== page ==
In 2005, Zhang Qian Li won an award from the U.S. magazine National Geographic, for a piece of his travel photography work. He has always placed travel and photography hand-in-hand, and has diverse experience in travel photography. He has been to Europe numerous times, and has taken many photo shoots in Southeast Asia. He has toured the likes of Spain, France, Germany, Austria, Italy, Greece, the Czech Republic, and Nepal
On a silent night I opened the window. The heavens were filled with stars. I was gradually able to see the Milky Way with surprising clarity! I quickly grabbed my equipment: full-frame camera, ultra-wide-angle lens, tripod, cable release, headlights, spare battery, and left in a rush. I then drove to a suitable spot to take pictures.
Any ground lighting will create light pollution. This includes even the weakest of lights. They can easily ruin any long exposure work involving starry skies, and so I needed to find somewhere with no lighting. Fortunately, I had been thinking about this before, and had spotted a great location during the day. It was by the lakeside, with no houses or streetlights. I left the town and headed straight there.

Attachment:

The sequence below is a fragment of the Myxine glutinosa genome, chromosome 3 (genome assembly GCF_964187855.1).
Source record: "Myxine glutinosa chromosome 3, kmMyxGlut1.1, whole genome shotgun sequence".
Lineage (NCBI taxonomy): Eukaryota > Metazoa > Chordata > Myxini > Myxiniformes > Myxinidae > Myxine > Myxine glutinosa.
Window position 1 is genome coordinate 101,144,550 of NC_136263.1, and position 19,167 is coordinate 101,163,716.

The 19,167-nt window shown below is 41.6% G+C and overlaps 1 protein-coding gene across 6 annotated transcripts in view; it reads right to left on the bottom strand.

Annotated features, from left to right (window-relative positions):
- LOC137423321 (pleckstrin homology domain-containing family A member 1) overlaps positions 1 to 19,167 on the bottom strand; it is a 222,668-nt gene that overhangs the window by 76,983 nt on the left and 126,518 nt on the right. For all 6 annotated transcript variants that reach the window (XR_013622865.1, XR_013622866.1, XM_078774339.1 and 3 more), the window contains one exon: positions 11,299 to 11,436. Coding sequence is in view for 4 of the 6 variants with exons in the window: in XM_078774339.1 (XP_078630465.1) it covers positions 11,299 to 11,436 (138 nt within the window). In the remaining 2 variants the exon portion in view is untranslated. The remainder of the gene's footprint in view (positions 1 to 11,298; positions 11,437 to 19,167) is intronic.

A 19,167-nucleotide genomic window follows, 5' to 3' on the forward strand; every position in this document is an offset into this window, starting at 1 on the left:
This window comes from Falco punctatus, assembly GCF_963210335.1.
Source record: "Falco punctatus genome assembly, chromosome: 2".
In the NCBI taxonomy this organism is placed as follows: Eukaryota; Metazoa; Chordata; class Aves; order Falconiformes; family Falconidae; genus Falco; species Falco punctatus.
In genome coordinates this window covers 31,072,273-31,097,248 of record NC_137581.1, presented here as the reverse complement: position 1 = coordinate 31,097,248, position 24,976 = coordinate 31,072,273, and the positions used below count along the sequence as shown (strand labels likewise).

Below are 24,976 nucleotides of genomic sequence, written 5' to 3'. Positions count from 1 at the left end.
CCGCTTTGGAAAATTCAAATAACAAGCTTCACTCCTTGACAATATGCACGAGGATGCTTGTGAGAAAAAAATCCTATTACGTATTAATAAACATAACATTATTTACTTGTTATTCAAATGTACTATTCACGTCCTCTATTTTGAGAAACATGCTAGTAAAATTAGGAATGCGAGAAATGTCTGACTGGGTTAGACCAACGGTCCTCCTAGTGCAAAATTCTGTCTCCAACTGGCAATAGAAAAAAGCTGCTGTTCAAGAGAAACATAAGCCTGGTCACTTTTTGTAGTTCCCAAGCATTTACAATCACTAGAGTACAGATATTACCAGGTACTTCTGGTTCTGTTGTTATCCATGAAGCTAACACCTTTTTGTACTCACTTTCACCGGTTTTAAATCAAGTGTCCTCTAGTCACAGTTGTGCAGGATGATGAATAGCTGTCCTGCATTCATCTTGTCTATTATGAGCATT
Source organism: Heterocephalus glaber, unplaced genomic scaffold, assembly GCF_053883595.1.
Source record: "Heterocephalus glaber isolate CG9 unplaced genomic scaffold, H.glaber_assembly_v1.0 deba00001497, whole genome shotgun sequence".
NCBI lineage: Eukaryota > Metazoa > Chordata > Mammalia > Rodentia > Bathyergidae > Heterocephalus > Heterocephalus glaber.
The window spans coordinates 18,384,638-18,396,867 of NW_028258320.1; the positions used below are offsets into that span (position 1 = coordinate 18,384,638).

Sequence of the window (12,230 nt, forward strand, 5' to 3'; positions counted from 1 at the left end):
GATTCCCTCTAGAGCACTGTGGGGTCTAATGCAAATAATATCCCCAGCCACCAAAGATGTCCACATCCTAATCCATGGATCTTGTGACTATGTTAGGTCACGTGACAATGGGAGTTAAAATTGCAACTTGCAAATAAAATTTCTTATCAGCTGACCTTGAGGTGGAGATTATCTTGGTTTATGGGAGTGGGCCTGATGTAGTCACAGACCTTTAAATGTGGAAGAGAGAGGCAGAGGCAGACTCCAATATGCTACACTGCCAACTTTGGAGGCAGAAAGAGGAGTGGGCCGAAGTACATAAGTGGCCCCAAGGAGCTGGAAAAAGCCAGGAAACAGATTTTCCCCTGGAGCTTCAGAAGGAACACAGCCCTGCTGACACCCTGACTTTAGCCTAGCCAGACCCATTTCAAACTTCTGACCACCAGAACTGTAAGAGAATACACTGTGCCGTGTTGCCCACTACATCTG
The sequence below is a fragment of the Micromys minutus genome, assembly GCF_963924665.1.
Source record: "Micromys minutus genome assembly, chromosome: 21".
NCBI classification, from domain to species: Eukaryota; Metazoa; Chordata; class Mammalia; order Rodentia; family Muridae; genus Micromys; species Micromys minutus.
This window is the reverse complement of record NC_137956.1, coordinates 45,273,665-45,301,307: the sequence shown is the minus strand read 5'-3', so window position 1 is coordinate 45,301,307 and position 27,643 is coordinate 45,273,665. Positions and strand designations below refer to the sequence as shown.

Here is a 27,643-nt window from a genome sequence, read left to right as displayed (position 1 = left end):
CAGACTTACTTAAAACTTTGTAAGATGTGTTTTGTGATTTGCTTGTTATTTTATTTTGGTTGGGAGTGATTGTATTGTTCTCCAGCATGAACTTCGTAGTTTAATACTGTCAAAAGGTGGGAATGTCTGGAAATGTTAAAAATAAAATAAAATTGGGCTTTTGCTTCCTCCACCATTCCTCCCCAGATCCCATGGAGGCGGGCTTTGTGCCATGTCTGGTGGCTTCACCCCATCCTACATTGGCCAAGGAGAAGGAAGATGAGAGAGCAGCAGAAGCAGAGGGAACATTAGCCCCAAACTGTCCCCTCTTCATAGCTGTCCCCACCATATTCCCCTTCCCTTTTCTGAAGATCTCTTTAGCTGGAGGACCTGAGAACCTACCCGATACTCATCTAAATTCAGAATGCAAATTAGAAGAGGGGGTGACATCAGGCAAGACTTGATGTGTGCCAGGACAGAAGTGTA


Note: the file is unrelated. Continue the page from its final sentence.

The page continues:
Facing the Milky Way, I found a row of pines that would work nicely as a foreground. However, it was a struggle to distinguish subjects in the pitch dark through the viewfinder. I made my car headlights as bright as possible, and aimed them towards the pines. They could only be faintly seen through the viewfinder screen, but I could get an idea of their position. After finding a good spot, I set up the tripod and made sure it was stable. I then used the camera’s electronic level to adjust the level of the screen. Having installed a programmable cable release, a fine manual focus, and tightened all of the adjustable apparatus, I was finally able to begin shooting. There was only one problem – it would have been better if the lens was a little bit wider, then I could taken more of the Milky Way.
Both the operations and parameters of shooting starry skies are similar to that of shooting the aurora. For the aurora, you need to use the aurora’s brightness level to make necessary amendments, and that’s all. One thing to bear in mind is that shooting the aurora mostly involves working in the cold and at night, so make sure you bring enough batteries and a warm sweater!
Guest blogger: Zhang Qian Li, www.visionending.com
Sina Weibo: http://blog.sina.com.cn/me2foto